The Guardian Admits: "Snowden Turned Over to us Many Thousands of Documents"
July 18, 2013
This article provides more proof that what we have seen in the Disclosure arena is just the tip of the iceberg. It appears The Guardian is releasing the documents they have control of in an order that has been pre-planned and carefully crafted. Doesn't make a whole lot of sense to blow the whole wad all at once. Too much, too soon, could very easily equate to too overwhelming for many trying to grasp the gravity of the unfolding development. Also, not the best strategy to keep readers coming back to The Guardian for updates. ~BK
Edward Snowden is unlikely to make new revelations since “he doesn’t want to end up in a cage like Bradley Manning”, said The Guardian journalist Glenn Greenwald, adding that he himself decides what to publish from the thousands of leaked documents.
“I think there’s a real misconception over whether he’ll continue to leak,” Greenwald, who helped publish the leaks made by Snowden, told NBC News. “He turned over to us many thousands of documents weeks and weeks ago back in Hong Kong and we’ve been the ones deciding which stories get published and in which order. As far as I know he doesn’t have any intention of disclosing any more documents to us,” the Brazil-based journalist continued.
Greenwald confirmed he has thousands of documents from Snowden in his possession, but so far no government agency has requested that he turn them over.
“I don’t think that the US government thinks trying to pressure us or me out of continuing to publish these stories will do them any good, and so as far as I know, there hasn’t been any kind of pressure like that,”Greenwald said.
The Guardian journalist explained why Snowden had to flee the US and seek political asylum in countries that can stand up to the US in the international arena.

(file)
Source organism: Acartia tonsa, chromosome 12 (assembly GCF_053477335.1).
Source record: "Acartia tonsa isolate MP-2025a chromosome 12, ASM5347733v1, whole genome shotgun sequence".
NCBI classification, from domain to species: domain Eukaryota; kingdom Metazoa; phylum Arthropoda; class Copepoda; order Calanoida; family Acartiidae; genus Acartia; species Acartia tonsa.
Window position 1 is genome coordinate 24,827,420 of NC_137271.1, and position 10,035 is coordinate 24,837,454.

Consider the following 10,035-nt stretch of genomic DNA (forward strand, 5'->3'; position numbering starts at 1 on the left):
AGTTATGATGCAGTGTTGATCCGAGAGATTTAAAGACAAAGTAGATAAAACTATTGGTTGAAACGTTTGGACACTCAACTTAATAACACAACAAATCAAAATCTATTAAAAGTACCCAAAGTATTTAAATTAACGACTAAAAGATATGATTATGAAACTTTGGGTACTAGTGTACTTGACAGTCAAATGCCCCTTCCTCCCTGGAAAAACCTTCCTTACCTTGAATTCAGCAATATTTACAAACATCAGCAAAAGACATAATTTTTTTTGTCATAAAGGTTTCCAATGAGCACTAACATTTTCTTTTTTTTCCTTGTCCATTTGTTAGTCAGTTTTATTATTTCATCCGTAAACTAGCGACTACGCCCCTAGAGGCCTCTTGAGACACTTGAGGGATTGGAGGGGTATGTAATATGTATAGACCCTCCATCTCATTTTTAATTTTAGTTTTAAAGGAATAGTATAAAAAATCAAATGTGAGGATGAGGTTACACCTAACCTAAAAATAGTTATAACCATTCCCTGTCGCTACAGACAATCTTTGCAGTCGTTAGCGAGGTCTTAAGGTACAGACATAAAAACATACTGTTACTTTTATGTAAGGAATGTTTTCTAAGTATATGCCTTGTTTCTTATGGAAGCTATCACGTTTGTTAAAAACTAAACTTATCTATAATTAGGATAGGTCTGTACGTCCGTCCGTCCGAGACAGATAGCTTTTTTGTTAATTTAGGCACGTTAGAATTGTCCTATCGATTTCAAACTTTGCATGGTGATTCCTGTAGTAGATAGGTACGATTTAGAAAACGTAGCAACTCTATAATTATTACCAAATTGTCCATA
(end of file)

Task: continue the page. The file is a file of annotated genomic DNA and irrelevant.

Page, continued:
“Of course he has to go somewhere. There are very few places in the world willing to stand up to the United States and demand his rights under the law be protected,” the journalist said.
Picture released by Human Rights Watch shows US National Security Agency (NSA) fugitive leaker Edward Snowden (C) during a meeting with rights activists, with among them Sarah Harrison of WikiLeaks (L), at Moscow's Sheremetyevo airport, on July 12, 2013. (AFP Photo)
The journalist pointed out that Snowden’s “choices are very limited and he’s trying to make sure that he doesn’t end up like Bradley Manning, put in a cage, rendered incommunicado. He wants to participate in the ongoing debate that he helped provoke and that’s what’s guiding his choices.”
Manning, 25, is currently locked up in punitive solitary confinement at Marine Corps base in Quantico, VA, and faces life in prison for turning over secret documents to the WikiLeaks whistleblower project.
After the former CIA technician and NSA contractor exposed the global wiretapping industry of the US National Security Agency, the number of lawsuits in US federal courts challenging the constitutionality of Foreign Intelligence Security Act programs have continued to multiply.
“There a lot of encouraging and gratifying trends,” Greenwald concluded.